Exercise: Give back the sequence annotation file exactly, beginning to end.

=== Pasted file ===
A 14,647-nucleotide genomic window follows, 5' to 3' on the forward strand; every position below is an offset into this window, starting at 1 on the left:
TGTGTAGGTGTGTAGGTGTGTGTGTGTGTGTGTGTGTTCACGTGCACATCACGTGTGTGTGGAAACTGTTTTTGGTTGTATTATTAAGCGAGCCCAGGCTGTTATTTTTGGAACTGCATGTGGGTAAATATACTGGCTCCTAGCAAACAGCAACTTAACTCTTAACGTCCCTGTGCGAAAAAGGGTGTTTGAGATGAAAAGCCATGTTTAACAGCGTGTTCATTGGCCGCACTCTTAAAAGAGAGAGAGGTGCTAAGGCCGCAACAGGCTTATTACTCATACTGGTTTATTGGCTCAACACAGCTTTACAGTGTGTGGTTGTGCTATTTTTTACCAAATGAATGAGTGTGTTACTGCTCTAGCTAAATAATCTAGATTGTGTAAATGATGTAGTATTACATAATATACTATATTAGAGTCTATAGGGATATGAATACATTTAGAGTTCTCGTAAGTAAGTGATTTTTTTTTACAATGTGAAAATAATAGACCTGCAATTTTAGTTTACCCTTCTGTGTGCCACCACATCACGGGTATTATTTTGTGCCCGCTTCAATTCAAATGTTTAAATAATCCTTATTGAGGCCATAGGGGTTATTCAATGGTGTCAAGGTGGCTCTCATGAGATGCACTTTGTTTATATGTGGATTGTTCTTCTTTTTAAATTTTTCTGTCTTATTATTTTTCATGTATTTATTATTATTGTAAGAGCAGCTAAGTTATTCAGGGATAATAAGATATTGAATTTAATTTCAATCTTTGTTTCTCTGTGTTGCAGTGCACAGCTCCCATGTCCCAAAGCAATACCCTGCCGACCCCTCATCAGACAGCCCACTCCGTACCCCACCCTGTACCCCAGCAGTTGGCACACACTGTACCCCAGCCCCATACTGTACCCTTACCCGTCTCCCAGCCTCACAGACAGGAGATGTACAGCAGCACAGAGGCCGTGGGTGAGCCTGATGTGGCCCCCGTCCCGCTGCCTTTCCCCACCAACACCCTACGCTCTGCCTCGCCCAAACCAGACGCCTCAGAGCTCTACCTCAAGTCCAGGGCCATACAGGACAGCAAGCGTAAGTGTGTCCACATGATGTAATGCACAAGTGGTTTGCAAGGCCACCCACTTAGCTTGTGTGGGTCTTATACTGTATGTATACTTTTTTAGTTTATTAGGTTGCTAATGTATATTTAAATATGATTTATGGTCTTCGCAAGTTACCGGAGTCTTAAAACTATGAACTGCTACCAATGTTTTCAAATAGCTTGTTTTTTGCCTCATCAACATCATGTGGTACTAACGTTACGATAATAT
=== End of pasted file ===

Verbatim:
A 14,647-nucleotide genomic window follows, 5' to 3' on the forward strand; every position below is an offset into this window, starting at 1 on the left:
TGTGTAGGTGTGTAGGTGTGTGTGTGTGTGTGTGTGTTCACGTGCACATCACGTGTGTGTGGAAACTGTTTTTGGTTGTATTATTAAGCGAGCCCAGGCTGTTATTTTTGGAACTGCATGTGGGTAAATATACTGGCTCCTAGCAAACAGCAACTTAACTCTTAACGTCCCTGTGCGAAAAAGGGTGTTTGAGATGAAAAGCCATGTTTAACAGCGTGTTCATTGGCCGCACTCTTAAAAGAGAGAGAGGTGCTAAGGCCGCAACAGGCTTATTACTCATACTGGTTTATTGGCTCAACACAGCTTTACAGTGTGTGGTTGTGCTATTTTTTACCAAATGAATGAGTGTGTTACTGCTCTAGCTAAATAATCTAGATTGTGTAAATGATGTAGTATTACATAATATACTATATTAGAGTCTATAGGGATATGAATACATTTAGAGTTCTCGTAAGTAAGTGATTTTTTTTTACAATGTGAAAATAATAGACCTGCAATTTTAGTTTACCCTTCTGTGTGCCACCACATCACGGGTATTATTTTGTGCCCGCTTCAATTCAAATGTTTAAATAATCCTTATTGAGGCCATAGGGGTTATTCAATGGTGTCAAGGTGGCTCTCATGAGATGCACTTTGTTTATATGTGGATTGTTCTTCTTTTTAAATTTTTCTGTCTTATTATTTTTCATGTATTTATTATTATTGTAAGAGCAGCTAAGTTATTCAGGGATAATAAGATATTGAATTTAATTTCAATCTTTGTTTCTCTGTGTTGCAGTGCACAGCTCCCATGTCCCAAAGCAATACCCTGCCGACCCCTCATCAGACAGCCCACTCCGTACCCCACCCTGTACCCCAGCAGTTGGCACACACTGTACCCCAGCCCCATACTGTACCCTTACCCGTCTCCCAGCCTCACAGACAGGAGATGTACAGCAGCACAGAGGCCGTGGGTGAGCCTGATGTGGCCCCCGTCCCGCTGCCTTTCCCCACCAACACCCTACGCTCTGCCTCGCCCAAACCAGACGCCTCAGAGCTCTACCTCAAGTCCAGGGCCATACAGGACAGCAAGCGTAAGTGTGTCCACATGATGTAATGCACAAGTGGTTTGCAAGGCCACCCACTTAGCTTGTGTGGGTCTTATACTGTATGTATACTTTTTTAGTTTATTAGGTTGCTAATGTATATTTAAATATGATTTATGGTCTTCGCAAGTTACCGGAGTCTTAAAACTATGAACTGCTACCAATGTTTTCAAATAGCTTGTTTTTTGCCTCATCAACATCATGTGGTACTAACGTTACGATAATAT